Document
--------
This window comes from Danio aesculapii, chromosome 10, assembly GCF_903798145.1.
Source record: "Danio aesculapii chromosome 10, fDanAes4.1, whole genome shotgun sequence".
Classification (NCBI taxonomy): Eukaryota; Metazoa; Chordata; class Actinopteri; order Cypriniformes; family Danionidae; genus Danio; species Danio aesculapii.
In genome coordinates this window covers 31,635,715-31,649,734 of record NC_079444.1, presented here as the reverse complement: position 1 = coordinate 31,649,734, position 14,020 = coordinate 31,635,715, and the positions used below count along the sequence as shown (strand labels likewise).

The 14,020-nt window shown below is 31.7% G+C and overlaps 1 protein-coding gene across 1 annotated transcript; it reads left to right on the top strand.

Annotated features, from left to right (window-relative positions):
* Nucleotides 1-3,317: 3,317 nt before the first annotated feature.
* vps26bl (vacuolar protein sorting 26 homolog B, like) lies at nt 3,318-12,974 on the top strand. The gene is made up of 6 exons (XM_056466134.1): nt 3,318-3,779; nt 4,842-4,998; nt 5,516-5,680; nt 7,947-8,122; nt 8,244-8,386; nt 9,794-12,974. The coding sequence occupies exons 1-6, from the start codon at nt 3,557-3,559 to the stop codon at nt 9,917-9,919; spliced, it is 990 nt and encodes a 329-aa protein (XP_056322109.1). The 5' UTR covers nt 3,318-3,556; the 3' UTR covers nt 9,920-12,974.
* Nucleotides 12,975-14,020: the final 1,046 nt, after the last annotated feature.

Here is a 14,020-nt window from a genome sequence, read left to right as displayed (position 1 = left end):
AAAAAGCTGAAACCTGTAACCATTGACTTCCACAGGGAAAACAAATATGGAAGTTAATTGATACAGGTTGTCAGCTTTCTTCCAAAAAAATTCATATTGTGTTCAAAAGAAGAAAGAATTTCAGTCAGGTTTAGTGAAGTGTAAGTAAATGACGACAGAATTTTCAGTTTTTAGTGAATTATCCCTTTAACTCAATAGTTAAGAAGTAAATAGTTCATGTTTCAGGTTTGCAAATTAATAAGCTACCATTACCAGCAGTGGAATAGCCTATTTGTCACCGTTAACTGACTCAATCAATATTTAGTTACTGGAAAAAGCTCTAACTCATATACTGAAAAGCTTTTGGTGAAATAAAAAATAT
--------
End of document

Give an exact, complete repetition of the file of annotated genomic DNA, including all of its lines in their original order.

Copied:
This window comes from Danio aesculapii, chromosome 10, assembly GCF_903798145.1.
Source record: "Danio aesculapii chromosome 10, fDanAes4.1, whole genome shotgun sequence".
Classification (NCBI taxonomy): Eukaryota; Metazoa; Chordata; class Actinopteri; order Cypriniformes; family Danionidae; genus Danio; species Danio aesculapii.
In genome coordinates this window covers 31,635,715-31,649,734 of record NC_079444.1, presented here as the reverse complement: position 1 = coordinate 31,649,734, position 14,020 = coordinate 31,635,715, and the positions used below count along the sequence as shown (strand labels likewise).

The 14,020-nt window shown below is 31.7% G+C and overlaps 1 protein-coding gene across 1 annotated transcript; it reads left to right on the top strand.

Annotated features, from left to right (window-relative positions):
* Nucleotides 1-3,317: 3,317 nt before the first annotated feature.
* vps26bl (vacuolar protein sorting 26 homolog B, like) lies at nt 3,318-12,974 on the top strand. The gene is made up of 6 exons (XM_056466134.1): nt 3,318-3,779; nt 4,842-4,998; nt 5,516-5,680; nt 7,947-8,122; nt 8,244-8,386; nt 9,794-12,974. The coding sequence occupies exons 1-6, from the start codon at nt 3,557-3,559 to the stop codon at nt 9,917-9,919; spliced, it is 990 nt and encodes a 329-aa protein (XP_056322109.1). The 5' UTR covers nt 3,318-3,556; the 3' UTR covers nt 9,920-12,974.
* Nucleotides 12,975-14,020: the final 1,046 nt, after the last annotated feature.

Here is a 14,020-nt window from a genome sequence, read left to right as displayed (position 1 = left end):
AAAAAGCTGAAACCTGTAACCATTGACTTCCACAGGGAAAACAAATATGGAAGTTAATTGATACAGGTTGTCAGCTTTCTTCCAAAAAAATTCATATTGTGTTCAAAAGAAGAAAGAATTTCAGTCAGGTTTAGTGAAGTGTAAGTAAATGACGACAGAATTTTCAGTTTTTAGTGAATTATCCCTTTAACTCAATAGTTAAGAAGTAAATAGTTCATGTTTCAGGTTTGCAAATTAATAAGCTACCATTACCAGCAGTGGAATAGCCTATTTGTCACCGTTAACTGACTCAATCAATATTTAGTTACTGGAAAAAGCTCTAACTCATATACTGAAAAGCTTTTGGTGAAATAAAAAATAT